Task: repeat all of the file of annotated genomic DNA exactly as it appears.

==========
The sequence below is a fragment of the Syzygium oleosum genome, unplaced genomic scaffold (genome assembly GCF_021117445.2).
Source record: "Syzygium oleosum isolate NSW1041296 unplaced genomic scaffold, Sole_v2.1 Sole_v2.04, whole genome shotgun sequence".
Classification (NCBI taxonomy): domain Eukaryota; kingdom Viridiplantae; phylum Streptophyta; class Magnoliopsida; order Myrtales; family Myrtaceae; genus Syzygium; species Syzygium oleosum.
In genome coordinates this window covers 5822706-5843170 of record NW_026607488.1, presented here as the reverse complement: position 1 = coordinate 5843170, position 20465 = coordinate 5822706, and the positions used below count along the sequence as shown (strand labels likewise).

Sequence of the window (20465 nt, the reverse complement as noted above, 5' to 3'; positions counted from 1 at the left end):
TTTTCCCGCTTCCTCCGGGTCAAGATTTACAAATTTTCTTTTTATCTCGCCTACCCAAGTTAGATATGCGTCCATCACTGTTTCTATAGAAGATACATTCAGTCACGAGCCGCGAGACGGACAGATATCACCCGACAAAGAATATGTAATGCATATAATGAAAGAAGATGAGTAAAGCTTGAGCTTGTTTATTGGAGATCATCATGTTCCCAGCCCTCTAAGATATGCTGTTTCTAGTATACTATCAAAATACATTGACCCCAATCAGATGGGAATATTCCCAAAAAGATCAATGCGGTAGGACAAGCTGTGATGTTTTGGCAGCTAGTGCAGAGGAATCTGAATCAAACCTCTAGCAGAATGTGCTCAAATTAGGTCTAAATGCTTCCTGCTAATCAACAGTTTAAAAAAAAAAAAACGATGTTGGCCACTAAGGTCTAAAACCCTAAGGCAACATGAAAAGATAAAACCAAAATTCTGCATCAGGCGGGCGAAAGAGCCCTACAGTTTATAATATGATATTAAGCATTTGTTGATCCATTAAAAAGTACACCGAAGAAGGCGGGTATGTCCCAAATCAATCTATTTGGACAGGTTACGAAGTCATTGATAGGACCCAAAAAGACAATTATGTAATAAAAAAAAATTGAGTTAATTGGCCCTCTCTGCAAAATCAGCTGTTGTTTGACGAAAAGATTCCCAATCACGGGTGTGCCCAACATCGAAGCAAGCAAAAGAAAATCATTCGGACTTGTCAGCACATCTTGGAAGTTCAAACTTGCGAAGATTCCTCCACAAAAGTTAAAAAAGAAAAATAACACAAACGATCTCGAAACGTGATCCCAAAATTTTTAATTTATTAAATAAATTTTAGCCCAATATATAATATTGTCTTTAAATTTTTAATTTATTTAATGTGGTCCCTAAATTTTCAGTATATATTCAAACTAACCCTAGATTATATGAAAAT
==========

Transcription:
The sequence below is a fragment of the Syzygium oleosum genome, unplaced genomic scaffold (genome assembly GCF_021117445.2).
Source record: "Syzygium oleosum isolate NSW1041296 unplaced genomic scaffold, Sole_v2.1 Sole_v2.04, whole genome shotgun sequence".
Classification (NCBI taxonomy): domain Eukaryota; kingdom Viridiplantae; phylum Streptophyta; class Magnoliopsida; order Myrtales; family Myrtaceae; genus Syzygium; species Syzygium oleosum.
In genome coordinates this window covers 5822706-5843170 of record NW_026607488.1, presented here as the reverse complement: position 1 = coordinate 5843170, position 20465 = coordinate 5822706, and the positions used below count along the sequence as shown (strand labels likewise).

Sequence of the window (20465 nt, the reverse complement as noted above, 5' to 3'; positions counted from 1 at the left end):
TTTTCCCGCTTCCTCCGGGTCAAGATTTACAAATTTTCTTTTTATCTCGCCTACCCAAGTTAGATATGCGTCCATCACTGTTTCTATAGAAGATACATTCAGTCACGAGCCGCGAGACGGACAGATATCACCCGACAAAGAATATGTAATGCATATAATGAAAGAAGATGAGTAAAGCTTGAGCTTGTTTATTGGAGATCATCATGTTCCCAGCCCTCTAAGATATGCTGTTTCTAGTATACTATCAAAATACATTGACCCCAATCAGATGGGAATATTCCCAAAAAGATCAATGCGGTAGGACAAGCTGTGATGTTTTGGCAGCTAGTGCAGAGGAATCTGAATCAAACCTCTAGCAGAATGTGCTCAAATTAGGTCTAAATGCTTCCTGCTAATCAACAGTTTAAAAAAAAAAAAACGATGTTGGCCACTAAGGTCTAAAACCCTAAGGCAACATGAAAAGATAAAACCAAAATTCTGCATCAGGCGGGCGAAAGAGCCCTACAGTTTATAATATGATATTAAGCATTTGTTGATCCATTAAAAAGTACACCGAAGAAGGCGGGTATGTCCCAAATCAATCTATTTGGACAGGTTACGAAGTCATTGATAGGACCCAAAAAGACAATTATGTAATAAAAAAAAATTGAGTTAATTGGCCCTCTCTGCAAAATCAGCTGTTGTTTGACGAAAAGATTCCCAATCACGGGTGTGCCCAACATCGAAGCAAGCAAAAGAAAATCATTCGGACTTGTCAGCACATCTTGGAAGTTCAAACTTGCGAAGATTCCTCCACAAAAGTTAAAAAAGAAAAATAACACAAACGATCTCGAAACGTGATCCCAAAATTTTTAATTTATTAAATAAATTTTAGCCCAATATATAATATTGTCTTTAAATTTTTAATTTATTTAATGTGGTCCCTAAATTTTCAGTATATATTCAAACTAACCCTAGATTATATGAAAAT